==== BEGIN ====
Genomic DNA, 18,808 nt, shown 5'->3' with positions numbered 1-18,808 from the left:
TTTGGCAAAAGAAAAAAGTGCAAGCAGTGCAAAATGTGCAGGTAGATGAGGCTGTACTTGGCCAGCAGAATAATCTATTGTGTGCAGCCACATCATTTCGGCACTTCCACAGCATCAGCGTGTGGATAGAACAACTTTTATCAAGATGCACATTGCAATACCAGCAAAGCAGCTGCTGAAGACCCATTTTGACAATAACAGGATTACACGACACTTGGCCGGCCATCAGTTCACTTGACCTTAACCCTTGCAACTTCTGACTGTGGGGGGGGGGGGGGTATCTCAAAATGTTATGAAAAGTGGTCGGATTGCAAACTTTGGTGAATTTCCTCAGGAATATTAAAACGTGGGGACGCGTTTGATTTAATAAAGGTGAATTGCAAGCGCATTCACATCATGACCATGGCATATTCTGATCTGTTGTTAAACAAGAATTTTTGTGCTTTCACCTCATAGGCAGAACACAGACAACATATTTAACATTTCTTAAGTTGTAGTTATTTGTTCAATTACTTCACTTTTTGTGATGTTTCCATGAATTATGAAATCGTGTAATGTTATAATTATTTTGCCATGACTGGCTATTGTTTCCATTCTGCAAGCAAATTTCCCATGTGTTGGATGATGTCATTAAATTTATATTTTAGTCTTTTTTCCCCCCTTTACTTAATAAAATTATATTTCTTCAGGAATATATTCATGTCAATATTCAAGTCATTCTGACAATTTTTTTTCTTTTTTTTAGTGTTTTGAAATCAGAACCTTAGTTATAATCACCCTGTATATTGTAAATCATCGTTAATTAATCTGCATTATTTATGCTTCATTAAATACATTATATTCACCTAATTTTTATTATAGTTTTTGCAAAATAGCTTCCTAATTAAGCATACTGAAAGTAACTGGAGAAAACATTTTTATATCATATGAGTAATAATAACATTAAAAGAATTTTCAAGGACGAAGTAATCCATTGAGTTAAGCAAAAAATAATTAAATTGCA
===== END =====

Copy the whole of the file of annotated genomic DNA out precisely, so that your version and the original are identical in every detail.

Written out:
Genomic DNA, 18,808 nt, shown 5'->3' with positions numbered 1-18,808 from the left:
TTTGGCAAAAGAAAAAAGTGCAAGCAGTGCAAAATGTGCAGGTAGATGAGGCTGTACTTGGCCAGCAGAATAATCTATTGTGTGCAGCCACATCATTTCGGCACTTCCACAGCATCAGCGTGTGGATAGAACAACTTTTATCAAGATGCACATTGCAATACCAGCAAAGCAGCTGCTGAAGACCCATTTTGACAATAACAGGATTACACGACACTTGGCCGGCCATCAGTTCACTTGACCTTAACCCTTGCAACTTCTGACTGTGGGGGGGGGGGGGGTATCTCAAAATGTTATGAAAAGTGGTCGGATTGCAAACTTTGGTGAATTTCCTCAGGAATATTAAAACGTGGGGACGCGTTTGATTTAATAAAGGTGAATTGCAAGCGCATTCACATCATGACCATGGCATATTCTGATCTGTTGTTAAACAAGAATTTTTGTGCTTTCACCTCATAGGCAGAACACAGACAACATATTTAACATTTCTTAAGTTGTAGTTATTTGTTCAATTACTTCACTTTTTGTGATGTTTCCATGAATTATGAAATCGTGTAATGTTATAATTATTTTGCCATGACTGGCTATTGTTTCCATTCTGCAAGCAAATTTCCCATGTGTTGGATGATGTCATTAAATTTATATTTTAGTCTTTTTTCCCCCCTTTACTTAATAAAATTATATTTCTTCAGGAATATATTCATGTCAATATTCAAGTCATTCTGACAATTTTTTTTCTTTTTTTTAGTGTTTTGAAATCAGAACCTTAGTTATAATCACCCTGTATATTGTAAATCATCGTTAATTAATCTGCATTATTTATGCTTCATTAAATACATTATATTCACCTAATTTTTATTATAGTTTTTGCAAAATAGCTTCCTAATTAAGCATACTGAAAGTAACTGGAGAAAACATTTTTATATCATATGAGTAATAATAACATTAAAAGAATTTTCAAGGACGAAGTAATCCATTGAGTTAAGCAAAAAATAATTAAATTGCA